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26 Sep 2014 00:00
Pick n Pay chief executive Richard Brasher
Pick n Pay is a South African household name. The supermarket has been listed on the Johannesburg Stock Exchange since 1968 and expanded internationally with a presence in Namibia, Botswana, Zambia, Mozambique, Mauritius, Swaziland and Lesotho.
The franchise has put significant effort into building a rich reputational footprint and has three basic principles that form the core of its messaging: consumer sovereignty, doing good is good business, and maximising business efficiency.
“By understanding customers’ lives, observing how they are changing, listening carefully and responding with new and better products and services, a business can deliver on what it promises,” says David North, head of group strategy at Pick n Pay. “It’s about being in tune with customers and delivering on your promises, whether that’s for better prices, higher quality or higher social and ethical standards. We’ve always believed that doing good is good business and have delivered consistently on that belief.”
For North, Pick n Pay’s focus on its core principles is fundamental to the organisation’s reputation. The food retailer has worked hard to earn customer trust and loyalty and has also put time and effort into establishing a thoroughly modern online platform and a robust rewards system.
“As a food retailer the first step is to deliver on the basics of good value, quality, range, service and availability,” says North. “For example, our Smart Shopper loyalty programme is the most popular in the country and has given over than R1-billion back to customers since we introduced it just three years ago.”
Recent research undertaken by the organisation showed that, in difficult times, customers shop around more and more to ensure they get the best prices for their groceries. To adapt to this nehaviour, Pick n Pay introduced the Brand Match concept — the company shops around for the best prices so the consumer doesn’t have to.
“If we are more expensive than our four main competitors on a basket of Brand Match goods, then we give the customer a cash coupon for their shop,” says North. “Consumers think it’s a great idea.”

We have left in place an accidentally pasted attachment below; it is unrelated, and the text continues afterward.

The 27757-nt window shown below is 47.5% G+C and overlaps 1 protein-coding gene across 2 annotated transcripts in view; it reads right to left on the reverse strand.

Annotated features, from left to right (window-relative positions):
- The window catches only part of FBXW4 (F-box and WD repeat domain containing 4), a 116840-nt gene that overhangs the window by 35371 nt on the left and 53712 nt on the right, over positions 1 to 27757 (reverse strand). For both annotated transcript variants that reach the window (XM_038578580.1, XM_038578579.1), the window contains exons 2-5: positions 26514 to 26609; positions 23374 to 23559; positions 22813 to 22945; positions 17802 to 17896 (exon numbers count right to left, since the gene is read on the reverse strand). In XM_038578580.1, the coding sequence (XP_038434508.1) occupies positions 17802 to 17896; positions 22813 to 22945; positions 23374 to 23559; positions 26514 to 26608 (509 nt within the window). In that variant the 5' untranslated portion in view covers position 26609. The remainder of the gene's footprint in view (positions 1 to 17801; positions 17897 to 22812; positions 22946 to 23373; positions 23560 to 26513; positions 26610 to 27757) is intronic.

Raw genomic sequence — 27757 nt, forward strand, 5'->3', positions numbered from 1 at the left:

Consumers are well aware of which companies they trust, and which they don’t. “Corporate reputation is vital,” North states. “Customers want the businesses they support to be honest and ethical and on their side. If a company gets it wrong, it takes a lot of time, money, effort and the public’s forgiveness to repair its reputation. The best approach to avoid this is to be honest and keep listening to your customers.
“Trust is the foundation of your reputation,” continues North. “But communications have speeded up, particularly with social media, so a reputation can be damaged more quickly than before — particularly if you don’t answer people’s questions quickly and honestly.”
The problems that arise around a business are no longer relegated to the business pages of the paper; they appear on Twitter and Facebook and are shared with millions. People want to know why something has happened and to be engaged on a very real level and Pick n Pay has a social media team dedicated to achieving this very goal.
“Customers also reward businesses that give back to the community. We help small businesses find a market and fund many charities, such as our Kids in the Park programme which takes disadvantaged children to South Africa’s national parks,” says North.
Pick n Pay has put a lot of time and effort into creating a reputation around its commitments to being sustainable, reliable and community-focused.
“We are acutely focused on issues such as energy conservation, recycling and building stores that lessen our carbon footprint,” adds North. “We want to be able to step lightly and be efficient as we do business with our customers. For any brand looking to uphold a strong reputation we recommend putting customers first, understanding their lives and helping them on that journey.”
This article forms part of a larger supplement which can be found here. This supplement has been made possible by the Mail & Guardian’s advertisers. All content has been independently sourced by the M&G’s supplements editorial team
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